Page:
Rating: 3 Votes
17 weeks ago

I have the latest HS on my mid 2010 mac pro and it is the stablest OS so far for my computer. I was on sierra but I was getting system freezes that multiplied after the security updates. There has not been one system freeze or crash since updating to HS 10.13.4

Same here. High Sierra on a 2010 Mac Pro is a rock.
On a 2016 Touchbar MacBook Pro with LG 5K screen, not so much. It crashes a lot.
Rating: 2 Votes
16 weeks ago

I still don't get it. I can open multiple PDFs and drag and drop thumbnails of any page to any document and rearrange the oder.

Maybe you needto turn on thumbnails here?


works for me as usual as well
Rating: 2 Votes
17 weeks ago

I have the latest HS on my mid 2010 mac pro and it is the stablest OS so far for my computer. I was on sierra but I was getting system freezes that multiplied after the security updates. There has not been one system freeze or crash since updating to HS 10.13.4

Going from Sierra to High Sierra is technically speaking an upgrade, not an update. It's okay. Lot's of folks use them interchangeably.
Rating: 1 Votes
17 weeks ago

It’s crap. 10.13.4 even broke multi display support, and it’s generally quite buggy. If you’re happy with Sierra, I suggest you stick to it.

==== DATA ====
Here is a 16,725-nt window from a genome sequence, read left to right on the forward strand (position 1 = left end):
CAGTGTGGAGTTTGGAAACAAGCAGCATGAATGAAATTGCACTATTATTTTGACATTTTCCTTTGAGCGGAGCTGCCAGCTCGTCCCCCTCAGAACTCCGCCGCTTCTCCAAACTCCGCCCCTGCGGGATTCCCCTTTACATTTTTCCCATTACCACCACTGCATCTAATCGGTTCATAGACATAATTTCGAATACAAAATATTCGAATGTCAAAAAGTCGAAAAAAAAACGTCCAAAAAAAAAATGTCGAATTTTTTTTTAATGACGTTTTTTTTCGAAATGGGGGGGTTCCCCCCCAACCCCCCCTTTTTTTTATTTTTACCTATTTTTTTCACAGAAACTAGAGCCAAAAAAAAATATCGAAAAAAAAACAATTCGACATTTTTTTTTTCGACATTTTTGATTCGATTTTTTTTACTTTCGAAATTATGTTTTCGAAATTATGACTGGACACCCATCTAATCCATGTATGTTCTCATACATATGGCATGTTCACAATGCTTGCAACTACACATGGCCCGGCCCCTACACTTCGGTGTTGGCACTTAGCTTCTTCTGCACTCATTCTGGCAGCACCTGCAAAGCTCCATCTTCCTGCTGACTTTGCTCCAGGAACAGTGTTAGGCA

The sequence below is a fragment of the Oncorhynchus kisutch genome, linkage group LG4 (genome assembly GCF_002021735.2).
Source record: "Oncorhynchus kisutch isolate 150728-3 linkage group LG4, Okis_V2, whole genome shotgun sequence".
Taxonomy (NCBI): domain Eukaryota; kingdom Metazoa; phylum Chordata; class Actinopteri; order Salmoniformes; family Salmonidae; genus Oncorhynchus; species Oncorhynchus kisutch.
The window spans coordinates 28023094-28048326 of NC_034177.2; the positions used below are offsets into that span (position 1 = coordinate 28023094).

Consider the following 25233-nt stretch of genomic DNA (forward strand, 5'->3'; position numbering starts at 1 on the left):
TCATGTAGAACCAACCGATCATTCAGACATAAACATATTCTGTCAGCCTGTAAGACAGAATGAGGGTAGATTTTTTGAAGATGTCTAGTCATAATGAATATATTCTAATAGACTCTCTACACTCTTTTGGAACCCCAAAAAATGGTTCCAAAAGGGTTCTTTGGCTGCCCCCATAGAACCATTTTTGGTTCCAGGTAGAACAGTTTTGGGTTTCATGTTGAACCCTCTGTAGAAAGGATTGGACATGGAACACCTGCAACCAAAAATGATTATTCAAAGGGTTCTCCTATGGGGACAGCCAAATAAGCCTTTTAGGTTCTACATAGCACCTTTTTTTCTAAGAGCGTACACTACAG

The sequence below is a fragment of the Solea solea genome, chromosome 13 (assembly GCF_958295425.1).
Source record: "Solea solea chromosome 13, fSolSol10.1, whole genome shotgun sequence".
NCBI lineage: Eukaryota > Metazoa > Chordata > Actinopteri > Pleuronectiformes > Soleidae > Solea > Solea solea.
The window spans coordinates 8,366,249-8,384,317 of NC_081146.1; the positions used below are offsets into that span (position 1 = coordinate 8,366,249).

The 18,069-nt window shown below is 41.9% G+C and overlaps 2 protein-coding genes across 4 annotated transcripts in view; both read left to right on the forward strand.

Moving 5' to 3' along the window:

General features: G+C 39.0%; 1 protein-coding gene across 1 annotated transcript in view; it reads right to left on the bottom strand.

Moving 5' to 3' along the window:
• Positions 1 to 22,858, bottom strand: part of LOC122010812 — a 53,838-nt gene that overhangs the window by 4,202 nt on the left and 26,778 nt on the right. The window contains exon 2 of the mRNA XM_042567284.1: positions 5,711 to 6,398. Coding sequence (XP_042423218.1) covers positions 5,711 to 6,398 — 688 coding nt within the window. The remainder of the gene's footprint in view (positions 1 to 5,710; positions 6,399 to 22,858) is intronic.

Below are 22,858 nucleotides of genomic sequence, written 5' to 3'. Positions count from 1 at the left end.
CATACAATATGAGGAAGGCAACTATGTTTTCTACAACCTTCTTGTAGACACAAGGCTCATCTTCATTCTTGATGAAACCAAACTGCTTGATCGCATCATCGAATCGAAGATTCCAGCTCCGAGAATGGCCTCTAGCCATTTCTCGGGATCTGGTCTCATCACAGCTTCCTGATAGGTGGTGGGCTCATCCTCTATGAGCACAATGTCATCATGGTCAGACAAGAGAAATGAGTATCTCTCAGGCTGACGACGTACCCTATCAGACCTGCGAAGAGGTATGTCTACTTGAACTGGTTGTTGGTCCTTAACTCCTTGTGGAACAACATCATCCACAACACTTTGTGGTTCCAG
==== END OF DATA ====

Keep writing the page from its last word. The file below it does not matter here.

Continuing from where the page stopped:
iCloud Family Shared Storage (High Sierra only) has been a godsend for our Mac laptops which only have 128GB ssd and were perpetually short of space.

Now all our Macs iPhones and iPads are backed by a single cheap shared 2TB of automatically managed online storage and the OS deals with shuffling files and photos around as needed. Saved me hundreds of pounds in not needing to upgrade or buy bigger SSDs or the pain of external drives or having multiple smaller iCloud storage account subscriptions.
Rating: 1 Votes
17 weeks ago

If you take into account his correct use of punctuation you'll see that you misinterpreted what he said ;)
He upgraded to HS so that he could unlock with his Apple Watch. That's it.

Yep, you’re right. I read it as he stayed on HFS+ because APFS would have given him a problem with the AW. Thanks for pointing that out! :)
Rating: 1 Votes
17 weeks ago

You said HS has been crap. I gave an example of a specific HS-only feature saving me several hundred pounds.


Ok, fair. We have completely different usage scenarios, and I admit I had overlooked this feature.

Speaking from the shoes of a designer working with multiple displays and I/O means, High Sierra (and the new MBP) have offered me nothing but setbacks.
Rating: 1 Votes
17 weeks ago

Are people finding High Sierra generally good at this stage? I had a bad experience with the first few builds of High Sierra and haven't tried since. the features didn't seem apparent to me, for the downgrades of bugs and shot battery life.

Im still on 10.12.6 Sierra on my 2016 nTB 13"

can't afford to have a crap OS on my only computer

For the most part, High Sierra is stable for me, but it does eat the battery like a 7 year old at a candy store.
Rating: 1 Votes